The objectives of the present study were to investigate the effects of cow group on energy expenditure and utilization efficiency. Data used were collated from 32 calorimetric chamber experiments undertaken from 1992 to 2010, with 823 observations from lactating Holstein-Friesian (HF) cows and 112 observations from other groups of lactating cows including Norwegian (n=50), Jersey × HF (n=46), and Norwegian × HF (n=16) cows. The metabolizable energy (ME) requirement for maintenance (MEm) for individual cows was calculated from heat production (HP) minus energy losses from inefficiencies of ME use for lactation, energy retention, and pregnancy. The efficiency of ME use for lactation (kl) was obtained from milk energy output adjusted to zero energy balance (El(0)) divided by ME available for production. The effects of cow groups were first evaluated using Norwegian cows against HF crossbred cows (F1 hybrid, Jersey × HF and Norwegian × HF). The results indicated no significant difference between the 2 groups in terms of energy digestibility, ratio of ME intake over gross energy intake, MEm (MJ per kg of metabolic body weight, MJ/kg(0.75)), or kl. Consequently, their data were combined (categorized as non-HF cows) and used to compare with those of HF cows. Again, we detected no significant difference in energy digestibility, ratio of ME intake over gross energy intake, MEm (MJ/kg(0.75)), or kl between non-HF and HF cows. The effects were further evaluated using linear regression to examine whether any significant differences existed between HF and non-HF cows in terms of relationships between ME intake and energetic parameters. With a common constant, no significant difference was observed between the 2 groups of cows in coefficients in each set of relationships between ME intake (MJ/kg(0.75)) and MEm (MJ/kg(0.75)), El(0) (MJ/kg(0.75)), HP (MJ/kg(0.75)), MEm:ME intake, El(0):ME intake, or HP:ME intake. However, MEm values (MJ/kg(0.75)) were positively related to ME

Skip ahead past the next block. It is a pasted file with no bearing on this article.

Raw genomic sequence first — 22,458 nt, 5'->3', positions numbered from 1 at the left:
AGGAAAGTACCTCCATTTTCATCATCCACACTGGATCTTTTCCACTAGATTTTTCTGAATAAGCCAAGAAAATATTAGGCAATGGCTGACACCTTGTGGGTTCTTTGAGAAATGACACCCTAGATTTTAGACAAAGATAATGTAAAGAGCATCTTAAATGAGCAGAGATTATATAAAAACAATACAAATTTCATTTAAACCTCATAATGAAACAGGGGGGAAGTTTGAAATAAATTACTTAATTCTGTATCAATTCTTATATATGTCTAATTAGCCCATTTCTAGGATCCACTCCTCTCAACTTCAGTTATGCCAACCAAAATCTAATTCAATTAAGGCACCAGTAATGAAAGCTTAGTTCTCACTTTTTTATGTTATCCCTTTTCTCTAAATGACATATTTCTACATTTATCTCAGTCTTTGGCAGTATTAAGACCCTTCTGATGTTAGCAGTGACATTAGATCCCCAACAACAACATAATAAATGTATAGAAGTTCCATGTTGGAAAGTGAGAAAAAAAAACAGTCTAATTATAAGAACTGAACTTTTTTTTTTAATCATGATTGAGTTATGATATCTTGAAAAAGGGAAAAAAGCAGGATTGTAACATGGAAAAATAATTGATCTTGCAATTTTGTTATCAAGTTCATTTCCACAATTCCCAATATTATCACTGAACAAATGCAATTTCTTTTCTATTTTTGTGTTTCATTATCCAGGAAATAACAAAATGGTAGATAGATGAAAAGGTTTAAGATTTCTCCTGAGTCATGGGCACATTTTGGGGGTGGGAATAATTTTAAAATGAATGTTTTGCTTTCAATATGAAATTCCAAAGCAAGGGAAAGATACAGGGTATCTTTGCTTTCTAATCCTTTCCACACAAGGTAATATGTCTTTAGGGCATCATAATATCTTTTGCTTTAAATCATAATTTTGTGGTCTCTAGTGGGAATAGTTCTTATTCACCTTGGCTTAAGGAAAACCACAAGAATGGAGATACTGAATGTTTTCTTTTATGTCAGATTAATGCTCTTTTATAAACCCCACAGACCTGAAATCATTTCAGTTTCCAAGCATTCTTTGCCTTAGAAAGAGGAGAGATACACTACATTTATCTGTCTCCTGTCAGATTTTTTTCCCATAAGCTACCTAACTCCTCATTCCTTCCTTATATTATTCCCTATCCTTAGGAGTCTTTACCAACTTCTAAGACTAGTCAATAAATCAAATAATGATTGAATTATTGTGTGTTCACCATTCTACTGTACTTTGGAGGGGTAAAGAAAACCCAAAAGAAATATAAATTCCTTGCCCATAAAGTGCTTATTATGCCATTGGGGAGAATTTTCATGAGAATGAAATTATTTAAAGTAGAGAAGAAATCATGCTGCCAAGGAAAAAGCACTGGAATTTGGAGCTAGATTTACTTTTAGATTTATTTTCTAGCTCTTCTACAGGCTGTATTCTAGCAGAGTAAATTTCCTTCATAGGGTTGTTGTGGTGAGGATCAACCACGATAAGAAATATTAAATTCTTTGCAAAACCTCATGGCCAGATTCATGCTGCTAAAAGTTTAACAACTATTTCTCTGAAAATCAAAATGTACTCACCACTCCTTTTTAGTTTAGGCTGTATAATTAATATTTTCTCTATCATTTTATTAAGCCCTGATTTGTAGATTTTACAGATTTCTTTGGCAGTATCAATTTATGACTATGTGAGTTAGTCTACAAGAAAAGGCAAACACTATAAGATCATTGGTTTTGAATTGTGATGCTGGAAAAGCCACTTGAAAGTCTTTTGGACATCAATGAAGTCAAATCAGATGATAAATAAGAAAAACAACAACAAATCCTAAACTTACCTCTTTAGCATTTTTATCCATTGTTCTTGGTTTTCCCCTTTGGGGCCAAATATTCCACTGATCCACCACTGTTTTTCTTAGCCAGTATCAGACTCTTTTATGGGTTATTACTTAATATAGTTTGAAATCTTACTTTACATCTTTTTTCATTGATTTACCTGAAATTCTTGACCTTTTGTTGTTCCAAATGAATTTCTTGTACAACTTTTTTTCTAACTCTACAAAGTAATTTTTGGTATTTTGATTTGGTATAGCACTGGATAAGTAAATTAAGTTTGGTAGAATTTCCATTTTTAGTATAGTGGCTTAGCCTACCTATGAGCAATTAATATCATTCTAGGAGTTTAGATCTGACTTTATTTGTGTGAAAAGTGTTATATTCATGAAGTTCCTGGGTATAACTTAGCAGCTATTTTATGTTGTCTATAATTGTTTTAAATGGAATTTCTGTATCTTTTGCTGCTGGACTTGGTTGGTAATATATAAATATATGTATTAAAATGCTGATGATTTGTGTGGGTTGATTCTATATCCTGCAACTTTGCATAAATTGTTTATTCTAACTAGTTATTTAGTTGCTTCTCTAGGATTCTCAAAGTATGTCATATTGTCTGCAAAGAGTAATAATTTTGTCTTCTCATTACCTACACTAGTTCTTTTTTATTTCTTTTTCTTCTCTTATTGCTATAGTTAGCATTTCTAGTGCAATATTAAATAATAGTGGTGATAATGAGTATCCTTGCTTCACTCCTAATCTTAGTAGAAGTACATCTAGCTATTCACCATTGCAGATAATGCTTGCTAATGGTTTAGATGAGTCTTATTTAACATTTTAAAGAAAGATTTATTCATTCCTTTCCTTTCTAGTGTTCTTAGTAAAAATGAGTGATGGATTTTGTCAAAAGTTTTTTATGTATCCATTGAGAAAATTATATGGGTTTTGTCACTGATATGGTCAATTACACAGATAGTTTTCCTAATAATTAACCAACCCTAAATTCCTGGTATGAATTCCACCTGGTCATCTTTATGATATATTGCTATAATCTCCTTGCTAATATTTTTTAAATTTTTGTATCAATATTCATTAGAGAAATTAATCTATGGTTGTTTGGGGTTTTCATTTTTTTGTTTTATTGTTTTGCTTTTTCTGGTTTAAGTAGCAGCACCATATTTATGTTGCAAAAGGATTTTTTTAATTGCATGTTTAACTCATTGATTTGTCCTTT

6. pH Dynamics and Bacterial Community Composition in the Rumen of Lactating Dairy Cows

    Technology Transfer Automated Retrieval System (TEKTRAN)

    The effect of pH dynamics on ruminal bacterial community composition (BCC) was studied in 8 ruminally cannulated Holstein cows fitted with indwelling electrodes that recorded pH at 10-min intervals over a 2.4-d period. Cows were fed a silage-based TMR supplemented with monensin. Ruminal samples wer...